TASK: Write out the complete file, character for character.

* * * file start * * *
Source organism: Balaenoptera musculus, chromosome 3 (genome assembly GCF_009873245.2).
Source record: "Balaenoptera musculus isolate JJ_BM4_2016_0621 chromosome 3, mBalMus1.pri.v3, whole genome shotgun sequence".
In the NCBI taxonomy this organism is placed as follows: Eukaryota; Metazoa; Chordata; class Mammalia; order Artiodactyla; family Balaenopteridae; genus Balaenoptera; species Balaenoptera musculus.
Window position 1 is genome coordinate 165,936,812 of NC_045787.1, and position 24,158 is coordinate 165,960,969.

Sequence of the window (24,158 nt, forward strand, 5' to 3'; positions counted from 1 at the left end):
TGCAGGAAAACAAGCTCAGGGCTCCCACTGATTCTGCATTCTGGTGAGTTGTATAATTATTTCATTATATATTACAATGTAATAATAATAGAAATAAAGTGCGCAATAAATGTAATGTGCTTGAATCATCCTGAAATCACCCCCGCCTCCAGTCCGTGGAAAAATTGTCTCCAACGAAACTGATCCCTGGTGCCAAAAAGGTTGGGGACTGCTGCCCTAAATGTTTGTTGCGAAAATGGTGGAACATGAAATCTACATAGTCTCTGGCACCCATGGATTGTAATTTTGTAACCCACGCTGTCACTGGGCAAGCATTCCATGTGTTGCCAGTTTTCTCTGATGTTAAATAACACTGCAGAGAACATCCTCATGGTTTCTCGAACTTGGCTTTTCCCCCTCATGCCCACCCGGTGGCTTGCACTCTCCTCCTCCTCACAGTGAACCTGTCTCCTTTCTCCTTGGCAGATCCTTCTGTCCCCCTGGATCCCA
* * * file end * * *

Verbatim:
Source organism: Balaenoptera musculus, chromosome 3 (genome assembly GCF_009873245.2).
Source record: "Balaenoptera musculus isolate JJ_BM4_2016_0621 chromosome 3, mBalMus1.pri.v3, whole genome shotgun sequence".
In the NCBI taxonomy this organism is placed as follows: Eukaryota; Metazoa; Chordata; class Mammalia; order Artiodactyla; family Balaenopteridae; genus Balaenoptera; species Balaenoptera musculus.
Window position 1 is genome coordinate 165,936,812 of NC_045787.1, and position 24,158 is coordinate 165,960,969.

Sequence of the window (24,158 nt, forward strand, 5' to 3'; positions counted from 1 at the left end):
TGCAGGAAAACAAGCTCAGGGCTCCCACTGATTCTGCATTCTGGTGAGTTGTATAATTATTTCATTATATATTACAATGTAATAATAATAGAAATAAAGTGCGCAATAAATGTAATGTGCTTGAATCATCCTGAAATCACCCCCGCCTCCAGTCCGTGGAAAAATTGTCTCCAACGAAACTGATCCCTGGTGCCAAAAAGGTTGGGGACTGCTGCCCTAAATGTTTGTTGCGAAAATGGTGGAACATGAAATCTACATAGTCTCTGGCACCCATGGATTGTAATTTTGTAACCCACGCTGTCACTGGGCAAGCATTCCATGTGTTGCCAGTTTTCTCTGATGTTAAATAACACTGCAGAGAACATCCTCATGGTTTCTCGAACTTGGCTTTTCCCCCTCATGCCCACCCGGTGGCTTGCACTCTCCTCCTCCTCACAGTGAACCTGTCTCCTTTCTCCTTGGCAGATCCTTCTGTCCCCCTGGATCCCA